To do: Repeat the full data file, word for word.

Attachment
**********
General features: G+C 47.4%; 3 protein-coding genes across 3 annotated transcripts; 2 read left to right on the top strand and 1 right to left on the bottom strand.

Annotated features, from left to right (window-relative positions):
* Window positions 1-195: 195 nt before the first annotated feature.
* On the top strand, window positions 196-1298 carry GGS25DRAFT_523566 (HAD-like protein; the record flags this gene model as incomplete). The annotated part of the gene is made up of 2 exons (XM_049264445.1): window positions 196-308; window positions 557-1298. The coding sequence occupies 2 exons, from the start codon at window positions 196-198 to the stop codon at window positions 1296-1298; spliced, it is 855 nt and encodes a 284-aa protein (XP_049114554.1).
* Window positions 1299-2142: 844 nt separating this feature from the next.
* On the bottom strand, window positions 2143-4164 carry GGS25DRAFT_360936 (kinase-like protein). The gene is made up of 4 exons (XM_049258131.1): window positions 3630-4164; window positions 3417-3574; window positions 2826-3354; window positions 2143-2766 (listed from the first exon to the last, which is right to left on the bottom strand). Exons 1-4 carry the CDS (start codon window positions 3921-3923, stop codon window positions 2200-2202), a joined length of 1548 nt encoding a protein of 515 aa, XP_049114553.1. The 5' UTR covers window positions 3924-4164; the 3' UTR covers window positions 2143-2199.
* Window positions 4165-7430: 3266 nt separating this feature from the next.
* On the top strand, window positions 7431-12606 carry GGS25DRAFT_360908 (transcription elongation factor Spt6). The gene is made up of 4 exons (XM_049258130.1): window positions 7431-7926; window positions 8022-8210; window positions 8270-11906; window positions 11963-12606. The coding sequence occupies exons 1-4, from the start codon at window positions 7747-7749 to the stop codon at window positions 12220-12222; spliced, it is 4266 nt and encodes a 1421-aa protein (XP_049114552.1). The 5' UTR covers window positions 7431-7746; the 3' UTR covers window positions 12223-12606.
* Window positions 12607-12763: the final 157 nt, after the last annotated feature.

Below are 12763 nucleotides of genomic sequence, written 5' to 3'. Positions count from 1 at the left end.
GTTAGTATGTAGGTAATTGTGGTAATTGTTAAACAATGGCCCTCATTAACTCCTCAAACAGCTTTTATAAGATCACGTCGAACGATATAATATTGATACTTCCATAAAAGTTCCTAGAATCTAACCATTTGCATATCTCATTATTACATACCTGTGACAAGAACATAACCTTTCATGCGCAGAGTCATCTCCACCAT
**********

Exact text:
General features: G+C 47.4%; 3 protein-coding genes across 3 annotated transcripts; 2 read left to right on the top strand and 1 right to left on the bottom strand.

Annotated features, from left to right (window-relative positions):
* Window positions 1-195: 195 nt before the first annotated feature.
* On the top strand, window positions 196-1298 carry GGS25DRAFT_523566 (HAD-like protein; the record flags this gene model as incomplete). The annotated part of the gene is made up of 2 exons (XM_049264445.1): window positions 196-308; window positions 557-1298. The coding sequence occupies 2 exons, from the start codon at window positions 196-198 to the stop codon at window positions 1296-1298; spliced, it is 855 nt and encodes a 284-aa protein (XP_049114554.1).
* Window positions 1299-2142: 844 nt separating this feature from the next.
* On the bottom strand, window positions 2143-4164 carry GGS25DRAFT_360936 (kinase-like protein). The gene is made up of 4 exons (XM_049258131.1): window positions 3630-4164; window positions 3417-3574; window positions 2826-3354; window positions 2143-2766 (listed from the first exon to the last, which is right to left on the bottom strand). Exons 1-4 carry the CDS (start codon window positions 3921-3923, stop codon window positions 2200-2202), a joined length of 1548 nt encoding a protein of 515 aa, XP_049114553.1. The 5' UTR covers window positions 3924-4164; the 3' UTR covers window positions 2143-2199.
* Window positions 4165-7430: 3266 nt separating this feature from the next.
* On the top strand, window positions 7431-12606 carry GGS25DRAFT_360908 (transcription elongation factor Spt6). The gene is made up of 4 exons (XM_049258130.1): window positions 7431-7926; window positions 8022-8210; window positions 8270-11906; window positions 11963-12606. The coding sequence occupies exons 1-4, from the start codon at window positions 7747-7749 to the stop codon at window positions 12220-12222; spliced, it is 4266 nt and encodes a 1421-aa protein (XP_049114552.1). The 5' UTR covers window positions 7431-7746; the 3' UTR covers window positions 12223-12606.
* Window positions 12607-12763: the final 157 nt, after the last annotated feature.

Below are 12763 nucleotides of genomic sequence, written 5' to 3'. Positions count from 1 at the left end.
GTTAGTATGTAGGTAATTGTGGTAATTGTTAAACAATGGCCCTCATTAACTCCTCAAACAGCTTTTATAAGATCACGTCGAACGATATAATATTGATACTTCCATAAAAGTTCCTAGAATCTAACCATTTGCATATCTCATTATTACATACCTGTGACAAGAACATAACCTTTCATGCGCAGAGTCATCTCCACCAT